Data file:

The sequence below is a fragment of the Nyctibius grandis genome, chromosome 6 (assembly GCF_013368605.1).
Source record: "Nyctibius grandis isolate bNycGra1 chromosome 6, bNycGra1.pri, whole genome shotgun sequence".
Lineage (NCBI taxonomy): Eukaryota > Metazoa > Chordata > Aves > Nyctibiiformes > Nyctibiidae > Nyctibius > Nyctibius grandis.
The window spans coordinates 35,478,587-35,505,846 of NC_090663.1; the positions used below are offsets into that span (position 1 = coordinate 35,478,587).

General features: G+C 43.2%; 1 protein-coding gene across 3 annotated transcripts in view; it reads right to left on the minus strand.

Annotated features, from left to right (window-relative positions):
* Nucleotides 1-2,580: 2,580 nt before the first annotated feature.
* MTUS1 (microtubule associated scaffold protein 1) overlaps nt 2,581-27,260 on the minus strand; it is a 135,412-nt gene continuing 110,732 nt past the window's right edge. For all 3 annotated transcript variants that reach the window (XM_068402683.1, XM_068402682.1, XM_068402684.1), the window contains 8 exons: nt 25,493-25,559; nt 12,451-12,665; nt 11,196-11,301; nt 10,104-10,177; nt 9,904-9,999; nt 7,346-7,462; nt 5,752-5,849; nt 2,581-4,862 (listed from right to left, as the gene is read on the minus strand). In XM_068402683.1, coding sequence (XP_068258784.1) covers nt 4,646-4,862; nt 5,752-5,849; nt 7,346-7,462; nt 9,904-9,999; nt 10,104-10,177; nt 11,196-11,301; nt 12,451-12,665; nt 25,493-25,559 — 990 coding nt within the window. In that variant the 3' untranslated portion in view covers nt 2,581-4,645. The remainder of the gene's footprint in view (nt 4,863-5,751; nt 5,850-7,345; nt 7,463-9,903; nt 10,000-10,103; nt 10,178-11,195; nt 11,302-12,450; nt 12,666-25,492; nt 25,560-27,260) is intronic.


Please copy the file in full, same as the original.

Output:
The sequence below is a fragment of the Nyctibius grandis genome, chromosome 6 (assembly GCF_013368605.1).
Source record: "Nyctibius grandis isolate bNycGra1 chromosome 6, bNycGra1.pri, whole genome shotgun sequence".
Lineage (NCBI taxonomy): Eukaryota > Metazoa > Chordata > Aves > Nyctibiiformes > Nyctibiidae > Nyctibius > Nyctibius grandis.
The window spans coordinates 35,478,587-35,505,846 of NC_090663.1; the positions used below are offsets into that span (position 1 = coordinate 35,478,587).

General features: G+C 43.2%; 1 protein-coding gene across 3 annotated transcripts in view; it reads right to left on the minus strand.

Annotated features, from left to right (window-relative positions):
* Nucleotides 1-2,580: 2,580 nt before the first annotated feature.
* MTUS1 (microtubule associated scaffold protein 1) overlaps nt 2,581-27,260 on the minus strand; it is a 135,412-nt gene continuing 110,732 nt past the window's right edge. For all 3 annotated transcript variants that reach the window (XM_068402683.1, XM_068402682.1, XM_068402684.1), the window contains 8 exons: nt 25,493-25,559; nt 12,451-12,665; nt 11,196-11,301; nt 10,104-10,177; nt 9,904-9,999; nt 7,346-7,462; nt 5,752-5,849; nt 2,581-4,862 (listed from right to left, as the gene is read on the minus strand). In XM_068402683.1, coding sequence (XP_068258784.1) covers nt 4,646-4,862; nt 5,752-5,849; nt 7,346-7,462; nt 9,904-9,999; nt 10,104-10,177; nt 11,196-11,301; nt 12,451-12,665; nt 25,493-25,559 — 990 coding nt within the window. In that variant the 3' untranslated portion in view covers nt 2,581-4,645. The remainder of the gene's footprint in view (nt 4,863-5,751; nt 5,850-7,345; nt 7,463-9,903; nt 10,000-10,103; nt 10,178-11,195; nt 11,302-12,450; nt 12,666-25,492; nt 25,560-27,260) is intronic.